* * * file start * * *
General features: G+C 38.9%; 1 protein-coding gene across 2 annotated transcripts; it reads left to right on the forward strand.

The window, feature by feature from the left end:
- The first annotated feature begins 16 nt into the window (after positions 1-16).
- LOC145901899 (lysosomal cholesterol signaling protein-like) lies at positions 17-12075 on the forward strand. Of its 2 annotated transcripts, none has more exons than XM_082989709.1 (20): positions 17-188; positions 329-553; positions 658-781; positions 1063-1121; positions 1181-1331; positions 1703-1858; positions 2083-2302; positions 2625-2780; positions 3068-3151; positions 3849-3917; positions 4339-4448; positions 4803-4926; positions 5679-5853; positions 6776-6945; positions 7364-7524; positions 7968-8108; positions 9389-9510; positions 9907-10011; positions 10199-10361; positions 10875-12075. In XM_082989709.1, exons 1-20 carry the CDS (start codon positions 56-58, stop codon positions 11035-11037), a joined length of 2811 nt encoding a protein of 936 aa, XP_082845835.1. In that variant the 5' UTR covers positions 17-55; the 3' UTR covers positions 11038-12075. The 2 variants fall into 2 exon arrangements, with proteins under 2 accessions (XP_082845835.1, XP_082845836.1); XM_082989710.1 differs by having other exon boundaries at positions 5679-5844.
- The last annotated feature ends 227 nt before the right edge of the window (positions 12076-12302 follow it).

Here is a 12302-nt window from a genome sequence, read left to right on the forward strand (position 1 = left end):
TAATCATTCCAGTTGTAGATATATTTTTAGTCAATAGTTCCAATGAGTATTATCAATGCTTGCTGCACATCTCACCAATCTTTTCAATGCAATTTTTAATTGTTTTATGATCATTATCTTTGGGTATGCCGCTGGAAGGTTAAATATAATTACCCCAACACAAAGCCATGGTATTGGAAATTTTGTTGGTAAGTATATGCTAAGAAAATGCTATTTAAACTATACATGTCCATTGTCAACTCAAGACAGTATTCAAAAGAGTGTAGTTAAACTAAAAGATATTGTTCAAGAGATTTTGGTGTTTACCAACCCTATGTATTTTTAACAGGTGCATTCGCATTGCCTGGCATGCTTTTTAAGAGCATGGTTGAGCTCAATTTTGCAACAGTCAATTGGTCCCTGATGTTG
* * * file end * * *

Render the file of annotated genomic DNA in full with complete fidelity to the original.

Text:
General features: G+C 38.9%; 1 protein-coding gene across 2 annotated transcripts; it reads left to right on the forward strand.

The window, feature by feature from the left end:
- The first annotated feature begins 16 nt into the window (after positions 1-16).
- LOC145901899 (lysosomal cholesterol signaling protein-like) lies at positions 17-12075 on the forward strand. Of its 2 annotated transcripts, none has more exons than XM_082989709.1 (20): positions 17-188; positions 329-553; positions 658-781; positions 1063-1121; positions 1181-1331; positions 1703-1858; positions 2083-2302; positions 2625-2780; positions 3068-3151; positions 3849-3917; positions 4339-4448; positions 4803-4926; positions 5679-5853; positions 6776-6945; positions 7364-7524; positions 7968-8108; positions 9389-9510; positions 9907-10011; positions 10199-10361; positions 10875-12075. In XM_082989709.1, exons 1-20 carry the CDS (start codon positions 56-58, stop codon positions 11035-11037), a joined length of 2811 nt encoding a protein of 936 aa, XP_082845835.1. In that variant the 5' UTR covers positions 17-55; the 3' UTR covers positions 11038-12075. The 2 variants fall into 2 exon arrangements, with proteins under 2 accessions (XP_082845835.1, XP_082845836.1); XM_082989710.1 differs by having other exon boundaries at positions 5679-5844.
- The last annotated feature ends 227 nt before the right edge of the window (positions 12076-12302 follow it).

Here is a 12302-nt window from a genome sequence, read left to right on the forward strand (position 1 = left end):
TAATCATTCCAGTTGTAGATATATTTTTAGTCAATAGTTCCAATGAGTATTATCAATGCTTGCTGCACATCTCACCAATCTTTTCAATGCAATTTTTAATTGTTTTATGATCATTATCTTTGGGTATGCCGCTGGAAGGTTAAATATAATTACCCCAACACAAAGCCATGGTATTGGAAATTTTGTTGGTAAGTATATGCTAAGAAAATGCTATTTAAACTATACATGTCCATTGTCAACTCAAGACAGTATTCAAAAGAGTGTAGTTAAACTAAAAGATATTGTTCAAGAGATTTTGGTGTTTACCAACCCTATGTATTTTTAACAGGTGCATTCGCATTGCCTGGCATGCTTTTTAAGAGCATGGTTGAGCTCAATTTTGCAACAGTCAATTGGTCCCTGATGTTG